The next destination on the Utah women’s basketball team’s trek through nonconference play will take Utes star forward Alissa Pili back home.
No. 4 Utah, which is coming off an 84-77 loss at No. 21 Baylor, will play this weekend in the Great Alaska Shootout in Pili’s hometown, Anchorage.
It will be the lone time that Pili, the reigning Pac-12 Player of the Year, plays in her home state during her college career, which started with three seasons at USC before she transferred to Utah last year.
“There’s always a tournament up there, and when we got Alissa, (associate head coach) Gavin Peterson does our scheduling, and we immediately got on that to see if we could get up there,” Utah coach Lynne Roberts said. “It was important, we do try to go to where our players are from and play.”
— Utah Women’s Basketball (@UTAHWBB) November 16, 2023
Pili is a legend in Alaska high school girls basketball.
She was a three-time Alaska Gatorade Player of the Year at Dimond High in Anchorage, was twice named the National Female Athlete of the Year by MaxPreps — Pili was just the second two-time recipient — and earned the “Pride of Alaska” award from the Alaska Sports Hall of Fame.
Pili’s 2,614 career points were a state record at the time — that mark was passed earlier this season by now-true freshman Washington guard Sayvia Sellers of Anchorage.
“I’m blessed to have coaches that will let me go home my senior year and play in front of my state, my family and everybody I grew up around.” — Alissa Pili
“I’m blessed to have coaches that will let me go home my senior year and play in front of my state, my family and everybody I grew up around,” Pili said. “Alaska is a really prideful place and I have so much support from the whole state, not just my family. To go and play in front of them, it’s super exciting. It’s going to be something to remember, for sure.”
Her athletic achievements in high school expanded far beyond basketball, though.
Pili, whose father had her play football against boys as a kid, also starred in volleyball and track (she competed in shot put and discus) and she won 13 state titles at Dimond High. She also participated in wrestling.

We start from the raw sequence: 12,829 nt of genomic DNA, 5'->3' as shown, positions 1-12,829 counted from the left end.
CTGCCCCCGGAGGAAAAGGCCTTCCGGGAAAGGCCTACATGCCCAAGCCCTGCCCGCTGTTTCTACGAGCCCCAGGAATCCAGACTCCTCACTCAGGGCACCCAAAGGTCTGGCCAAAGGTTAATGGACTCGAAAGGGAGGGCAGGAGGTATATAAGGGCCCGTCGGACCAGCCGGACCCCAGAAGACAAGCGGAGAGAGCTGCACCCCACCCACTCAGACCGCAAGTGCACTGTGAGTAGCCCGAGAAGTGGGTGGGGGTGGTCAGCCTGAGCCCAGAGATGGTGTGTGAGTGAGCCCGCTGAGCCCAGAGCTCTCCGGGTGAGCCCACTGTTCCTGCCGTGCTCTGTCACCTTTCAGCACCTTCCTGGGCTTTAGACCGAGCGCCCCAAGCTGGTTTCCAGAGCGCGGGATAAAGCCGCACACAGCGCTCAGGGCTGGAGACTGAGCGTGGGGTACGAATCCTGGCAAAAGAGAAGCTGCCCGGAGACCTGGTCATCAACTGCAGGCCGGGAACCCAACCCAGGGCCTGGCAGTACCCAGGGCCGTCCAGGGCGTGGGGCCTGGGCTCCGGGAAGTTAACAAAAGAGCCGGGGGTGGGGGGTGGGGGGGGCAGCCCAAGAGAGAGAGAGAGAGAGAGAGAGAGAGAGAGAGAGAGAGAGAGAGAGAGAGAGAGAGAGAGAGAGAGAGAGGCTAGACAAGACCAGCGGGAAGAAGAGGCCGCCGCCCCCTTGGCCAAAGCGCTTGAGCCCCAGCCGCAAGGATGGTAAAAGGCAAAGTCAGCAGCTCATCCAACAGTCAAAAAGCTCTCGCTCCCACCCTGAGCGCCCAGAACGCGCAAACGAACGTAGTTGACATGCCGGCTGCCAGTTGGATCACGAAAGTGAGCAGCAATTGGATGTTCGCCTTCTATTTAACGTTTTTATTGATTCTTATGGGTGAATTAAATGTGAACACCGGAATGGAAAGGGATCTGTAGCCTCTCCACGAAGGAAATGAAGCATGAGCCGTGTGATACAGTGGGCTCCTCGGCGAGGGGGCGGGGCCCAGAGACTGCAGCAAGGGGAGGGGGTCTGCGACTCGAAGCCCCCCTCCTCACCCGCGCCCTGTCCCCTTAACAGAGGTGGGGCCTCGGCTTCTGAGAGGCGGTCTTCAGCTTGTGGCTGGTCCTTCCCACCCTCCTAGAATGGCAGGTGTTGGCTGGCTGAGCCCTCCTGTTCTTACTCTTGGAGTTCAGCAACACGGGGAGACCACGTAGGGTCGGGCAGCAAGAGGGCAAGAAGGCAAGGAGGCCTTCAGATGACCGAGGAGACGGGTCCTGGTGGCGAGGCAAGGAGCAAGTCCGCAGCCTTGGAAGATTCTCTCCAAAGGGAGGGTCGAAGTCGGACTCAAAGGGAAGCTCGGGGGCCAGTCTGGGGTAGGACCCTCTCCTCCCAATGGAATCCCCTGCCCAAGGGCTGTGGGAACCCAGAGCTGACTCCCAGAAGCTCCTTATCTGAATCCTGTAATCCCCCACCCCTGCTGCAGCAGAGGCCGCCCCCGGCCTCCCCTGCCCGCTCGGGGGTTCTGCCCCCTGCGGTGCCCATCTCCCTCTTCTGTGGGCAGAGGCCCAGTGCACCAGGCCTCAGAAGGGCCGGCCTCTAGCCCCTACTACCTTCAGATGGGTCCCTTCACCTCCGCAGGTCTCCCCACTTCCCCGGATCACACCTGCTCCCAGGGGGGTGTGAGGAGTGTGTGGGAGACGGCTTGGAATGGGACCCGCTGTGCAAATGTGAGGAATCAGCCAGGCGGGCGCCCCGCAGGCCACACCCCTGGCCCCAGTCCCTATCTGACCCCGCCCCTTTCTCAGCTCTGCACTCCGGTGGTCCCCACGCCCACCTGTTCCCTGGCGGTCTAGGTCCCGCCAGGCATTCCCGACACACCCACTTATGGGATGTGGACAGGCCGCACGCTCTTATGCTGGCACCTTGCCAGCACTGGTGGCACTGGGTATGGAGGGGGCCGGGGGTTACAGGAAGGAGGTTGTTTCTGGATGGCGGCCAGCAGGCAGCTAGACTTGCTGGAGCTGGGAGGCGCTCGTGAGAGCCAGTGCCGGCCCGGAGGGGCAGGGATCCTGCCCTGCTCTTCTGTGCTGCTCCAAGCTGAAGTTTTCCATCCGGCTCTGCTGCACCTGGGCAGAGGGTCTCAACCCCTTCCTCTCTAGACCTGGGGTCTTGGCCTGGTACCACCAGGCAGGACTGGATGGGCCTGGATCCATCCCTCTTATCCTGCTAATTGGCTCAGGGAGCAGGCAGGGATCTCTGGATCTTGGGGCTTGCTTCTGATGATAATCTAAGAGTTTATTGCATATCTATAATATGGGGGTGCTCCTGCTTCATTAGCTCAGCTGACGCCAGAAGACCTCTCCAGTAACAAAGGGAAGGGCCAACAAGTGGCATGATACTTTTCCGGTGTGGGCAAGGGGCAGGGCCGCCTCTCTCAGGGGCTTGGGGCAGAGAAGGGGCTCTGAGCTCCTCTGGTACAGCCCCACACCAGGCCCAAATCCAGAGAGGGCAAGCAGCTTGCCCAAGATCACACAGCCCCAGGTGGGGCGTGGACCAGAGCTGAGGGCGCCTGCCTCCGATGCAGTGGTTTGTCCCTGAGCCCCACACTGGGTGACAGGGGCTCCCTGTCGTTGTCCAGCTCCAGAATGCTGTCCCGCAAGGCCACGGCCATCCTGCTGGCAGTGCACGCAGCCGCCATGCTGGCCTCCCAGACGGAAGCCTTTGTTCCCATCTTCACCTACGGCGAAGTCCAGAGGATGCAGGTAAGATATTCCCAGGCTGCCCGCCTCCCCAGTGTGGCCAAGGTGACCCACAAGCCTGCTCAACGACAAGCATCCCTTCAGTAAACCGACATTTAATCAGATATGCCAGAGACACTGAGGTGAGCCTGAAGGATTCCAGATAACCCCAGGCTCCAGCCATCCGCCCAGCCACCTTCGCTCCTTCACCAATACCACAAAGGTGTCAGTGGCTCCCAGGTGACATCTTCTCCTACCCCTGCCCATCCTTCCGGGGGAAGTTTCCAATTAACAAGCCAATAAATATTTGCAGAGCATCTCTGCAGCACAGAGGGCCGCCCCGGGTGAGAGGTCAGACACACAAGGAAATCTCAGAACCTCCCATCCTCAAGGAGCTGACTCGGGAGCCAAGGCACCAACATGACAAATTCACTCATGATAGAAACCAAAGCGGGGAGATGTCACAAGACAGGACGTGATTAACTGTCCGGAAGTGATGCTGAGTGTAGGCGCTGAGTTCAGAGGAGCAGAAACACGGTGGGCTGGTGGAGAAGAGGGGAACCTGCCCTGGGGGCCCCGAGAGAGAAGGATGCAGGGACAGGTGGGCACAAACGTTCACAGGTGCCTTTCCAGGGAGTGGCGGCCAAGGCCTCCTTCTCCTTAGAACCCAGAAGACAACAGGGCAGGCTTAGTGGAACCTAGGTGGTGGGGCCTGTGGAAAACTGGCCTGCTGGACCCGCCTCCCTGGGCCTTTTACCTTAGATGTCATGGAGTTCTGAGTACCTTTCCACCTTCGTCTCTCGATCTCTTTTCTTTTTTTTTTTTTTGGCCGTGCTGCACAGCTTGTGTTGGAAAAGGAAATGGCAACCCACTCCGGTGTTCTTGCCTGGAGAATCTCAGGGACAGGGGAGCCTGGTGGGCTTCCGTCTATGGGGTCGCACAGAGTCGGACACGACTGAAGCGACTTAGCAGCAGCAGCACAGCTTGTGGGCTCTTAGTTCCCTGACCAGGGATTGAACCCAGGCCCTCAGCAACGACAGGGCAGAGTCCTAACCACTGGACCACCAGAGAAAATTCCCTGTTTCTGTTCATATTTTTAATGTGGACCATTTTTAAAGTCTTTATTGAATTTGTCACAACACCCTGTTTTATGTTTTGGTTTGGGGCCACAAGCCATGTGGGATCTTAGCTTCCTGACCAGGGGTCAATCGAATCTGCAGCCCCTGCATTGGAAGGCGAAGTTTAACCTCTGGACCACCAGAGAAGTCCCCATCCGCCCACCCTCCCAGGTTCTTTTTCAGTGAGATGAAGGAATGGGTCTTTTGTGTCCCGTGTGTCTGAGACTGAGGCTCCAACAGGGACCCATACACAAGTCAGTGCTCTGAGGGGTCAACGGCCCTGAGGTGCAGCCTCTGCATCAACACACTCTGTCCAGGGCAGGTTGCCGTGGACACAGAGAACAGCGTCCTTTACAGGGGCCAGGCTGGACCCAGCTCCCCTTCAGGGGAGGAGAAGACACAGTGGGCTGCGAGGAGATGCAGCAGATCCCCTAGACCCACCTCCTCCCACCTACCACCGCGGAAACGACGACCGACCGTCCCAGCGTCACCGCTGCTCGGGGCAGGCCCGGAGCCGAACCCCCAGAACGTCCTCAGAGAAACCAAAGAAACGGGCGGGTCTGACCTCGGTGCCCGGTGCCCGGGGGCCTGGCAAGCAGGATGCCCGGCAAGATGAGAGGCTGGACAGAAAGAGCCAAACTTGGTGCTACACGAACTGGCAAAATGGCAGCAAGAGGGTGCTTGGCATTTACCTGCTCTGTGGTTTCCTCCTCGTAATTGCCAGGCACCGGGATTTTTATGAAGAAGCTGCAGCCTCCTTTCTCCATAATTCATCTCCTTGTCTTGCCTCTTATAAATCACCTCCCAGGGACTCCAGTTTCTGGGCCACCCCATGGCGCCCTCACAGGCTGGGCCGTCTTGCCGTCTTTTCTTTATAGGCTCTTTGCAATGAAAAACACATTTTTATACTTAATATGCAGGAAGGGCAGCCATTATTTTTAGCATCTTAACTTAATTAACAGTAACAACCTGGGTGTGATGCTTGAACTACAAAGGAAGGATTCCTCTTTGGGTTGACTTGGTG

It’s little surprise, then, that Pili’s high school is honoring her on the trip.
“The other thing that’s cool is we’re going to do an assembly — her high school’s doing an assembly, so we’re going to go to that the day before the game,” Roberts said.
“She’s a big deal up there, she’s a pretty big deal here, too, but she’s an even bigger deal there. I’m excited for her, and I know the team’s going to enjoy being with her for that, so we’re excited. It’ll be a cool opportunity.”
Pili is off to a strong start to the season for Utah (2-1), which has high expectations after reaching the Sweet 16 last year. The Utes return all five starters from that squad, led by the 6-foot-2 Pili.
Through three games, she is averaging 22.0 points, 5.3 rebounds and 1.0 blocks per game, while shooting 82.8% from the floor.
Pili told her hometown newspaper, the Anchorage Daily News, that she expects a big crowd and that it will include some family traveling from Utqiagvik, Alaska, some 720 miles away.
“We’re pretty stoked and it’s just crazy to have her home to play in front of her family in her hometown,” her father, Billy Pili, told the Daily News in September.
Utah will play host Alaska Anchorage in the Great Alaska Shootout on Saturday at 9:30 p.m. MST at the Alaska Airlines Center. The Utes will finish up the two-day tournament by playing either Eastern Kentucky or UAB on Sunday night at 9:30 p.m.
The last time Pili played at the Alaska Airlines Center, she scored 40 points and had 13 rebounds in leading Dimond High to victory in the 2019 Alaska Class 4A state title game, according to Alaska Sports Report.
Alaska Anchorage coach Ryan McCarthy, who’s in his 12th season leading the Seawolves program, explained how Pili’s impact continues to be felt in the state and in women’s basketball.
“Utah very well could have a good season after Alissa leaves but Anchorage is going to care a lot more while she is there,” McCarthy told the Daily News. “I know there is large local support for her and what she has done in her career and I think that it is just good for women’s basketball in general.”